CCF – Citizenship
Throughout the world’s written history Emperors, Kings, dictators, political and community leaders and philosophers searched and struggled to form systems of government. They experimented with new rules and laws.
The citizenship saga/issue/crisis continues. Almost every day one or two MP’s or Senators are outed in the media for having a parent born in some other country.
The result of children not being taught the value of democracy in school is that only 50% of 18 year olds are enrolled to vote at this election.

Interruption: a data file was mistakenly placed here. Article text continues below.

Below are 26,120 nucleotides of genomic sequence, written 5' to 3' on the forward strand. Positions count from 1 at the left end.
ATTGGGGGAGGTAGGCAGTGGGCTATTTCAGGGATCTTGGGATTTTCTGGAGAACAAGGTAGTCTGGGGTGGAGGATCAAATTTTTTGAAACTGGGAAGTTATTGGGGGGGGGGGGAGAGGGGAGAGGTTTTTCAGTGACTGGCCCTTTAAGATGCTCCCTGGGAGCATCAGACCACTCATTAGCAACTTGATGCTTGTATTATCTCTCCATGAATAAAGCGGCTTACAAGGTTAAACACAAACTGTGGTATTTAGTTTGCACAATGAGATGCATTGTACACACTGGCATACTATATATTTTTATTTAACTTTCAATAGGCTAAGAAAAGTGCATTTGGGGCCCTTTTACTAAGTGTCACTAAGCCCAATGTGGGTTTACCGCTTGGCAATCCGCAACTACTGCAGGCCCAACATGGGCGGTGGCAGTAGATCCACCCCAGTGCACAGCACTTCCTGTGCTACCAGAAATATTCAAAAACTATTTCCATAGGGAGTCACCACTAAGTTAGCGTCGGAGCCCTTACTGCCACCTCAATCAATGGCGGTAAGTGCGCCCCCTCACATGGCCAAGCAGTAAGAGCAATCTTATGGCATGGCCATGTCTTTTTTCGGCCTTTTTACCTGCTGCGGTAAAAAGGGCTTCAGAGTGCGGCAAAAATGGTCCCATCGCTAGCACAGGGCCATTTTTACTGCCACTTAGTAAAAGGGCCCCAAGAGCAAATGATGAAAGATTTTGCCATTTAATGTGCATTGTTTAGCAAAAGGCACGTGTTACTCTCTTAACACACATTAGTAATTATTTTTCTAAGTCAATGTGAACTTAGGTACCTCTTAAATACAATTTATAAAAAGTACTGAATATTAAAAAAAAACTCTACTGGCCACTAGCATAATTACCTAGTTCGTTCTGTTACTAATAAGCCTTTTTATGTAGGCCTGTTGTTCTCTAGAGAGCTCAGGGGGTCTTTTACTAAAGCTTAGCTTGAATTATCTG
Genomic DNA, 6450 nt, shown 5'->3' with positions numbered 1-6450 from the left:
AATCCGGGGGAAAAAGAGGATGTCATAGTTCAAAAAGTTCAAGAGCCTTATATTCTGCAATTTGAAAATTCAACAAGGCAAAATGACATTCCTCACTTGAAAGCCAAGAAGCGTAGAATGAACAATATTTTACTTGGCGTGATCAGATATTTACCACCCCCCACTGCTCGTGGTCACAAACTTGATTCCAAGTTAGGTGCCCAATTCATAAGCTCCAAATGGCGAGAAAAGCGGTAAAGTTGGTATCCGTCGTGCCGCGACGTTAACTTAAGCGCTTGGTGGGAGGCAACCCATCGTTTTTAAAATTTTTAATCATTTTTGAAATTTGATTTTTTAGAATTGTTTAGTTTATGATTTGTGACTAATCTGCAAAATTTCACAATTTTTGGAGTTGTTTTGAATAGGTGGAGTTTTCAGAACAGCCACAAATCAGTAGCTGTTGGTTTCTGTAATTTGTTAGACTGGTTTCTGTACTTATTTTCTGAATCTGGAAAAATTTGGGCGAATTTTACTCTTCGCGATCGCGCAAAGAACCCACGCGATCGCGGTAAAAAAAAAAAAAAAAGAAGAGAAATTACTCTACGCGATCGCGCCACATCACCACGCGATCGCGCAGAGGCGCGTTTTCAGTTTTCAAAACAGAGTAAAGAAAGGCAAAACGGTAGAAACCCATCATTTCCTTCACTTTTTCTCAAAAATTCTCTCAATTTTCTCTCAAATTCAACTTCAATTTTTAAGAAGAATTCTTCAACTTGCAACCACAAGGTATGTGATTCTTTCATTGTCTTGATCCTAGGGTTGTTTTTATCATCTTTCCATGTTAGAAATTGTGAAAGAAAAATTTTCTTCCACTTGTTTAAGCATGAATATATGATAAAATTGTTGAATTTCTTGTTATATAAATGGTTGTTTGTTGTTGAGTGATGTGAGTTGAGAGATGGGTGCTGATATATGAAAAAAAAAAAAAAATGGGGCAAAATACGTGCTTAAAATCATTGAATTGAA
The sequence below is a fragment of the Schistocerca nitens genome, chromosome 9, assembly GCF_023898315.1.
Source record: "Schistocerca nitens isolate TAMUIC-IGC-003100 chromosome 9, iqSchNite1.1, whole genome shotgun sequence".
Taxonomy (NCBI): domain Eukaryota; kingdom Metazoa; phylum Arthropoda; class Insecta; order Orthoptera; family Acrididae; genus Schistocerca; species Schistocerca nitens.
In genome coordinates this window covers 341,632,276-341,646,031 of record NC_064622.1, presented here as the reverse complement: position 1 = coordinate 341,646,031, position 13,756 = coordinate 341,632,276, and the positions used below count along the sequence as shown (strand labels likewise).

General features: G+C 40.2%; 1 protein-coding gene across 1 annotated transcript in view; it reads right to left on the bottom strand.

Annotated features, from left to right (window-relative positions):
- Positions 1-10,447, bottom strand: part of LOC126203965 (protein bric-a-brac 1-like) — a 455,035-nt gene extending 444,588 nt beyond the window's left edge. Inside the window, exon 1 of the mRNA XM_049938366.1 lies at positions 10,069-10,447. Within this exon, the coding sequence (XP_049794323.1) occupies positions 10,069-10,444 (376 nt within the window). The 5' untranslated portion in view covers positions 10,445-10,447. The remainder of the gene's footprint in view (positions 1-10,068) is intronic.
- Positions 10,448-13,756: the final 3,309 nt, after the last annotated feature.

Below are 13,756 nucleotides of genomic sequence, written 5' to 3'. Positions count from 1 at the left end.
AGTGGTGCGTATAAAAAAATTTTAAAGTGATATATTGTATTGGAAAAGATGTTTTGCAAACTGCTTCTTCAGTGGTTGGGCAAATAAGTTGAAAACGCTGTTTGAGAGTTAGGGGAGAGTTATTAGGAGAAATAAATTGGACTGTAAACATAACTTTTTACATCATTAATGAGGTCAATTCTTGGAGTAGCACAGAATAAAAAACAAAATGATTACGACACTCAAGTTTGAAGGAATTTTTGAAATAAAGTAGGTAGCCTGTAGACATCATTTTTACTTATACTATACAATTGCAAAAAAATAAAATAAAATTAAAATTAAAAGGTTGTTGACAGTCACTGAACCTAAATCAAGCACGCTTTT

Last night the Australian Citizenship Amendment (Allegiance to Australia) Bill 2015 passed through the Senate. You may have heard many constitutional experts, some politicians, the Human Rights Commission and the media say that the laws might be unconstitutional.
Last week Dutch MP Geert Wilders arrived in Australia to help launch a new party, the Australian Liberty Alliance. Wilders is described as a controversial global figure.
CEFA asked a group of people what being an Australian citizen means to them. Overall, those not born in Australian felt that Australian citizenship was a huge privilege, while others born in Australia were more apathetic about it.
Recent national security proposals and Australia’s ongoing focus on asylum seekers have raised questions about what it means to be an Australian citizen. Australians commonly regard citizenship as central to political life and identity.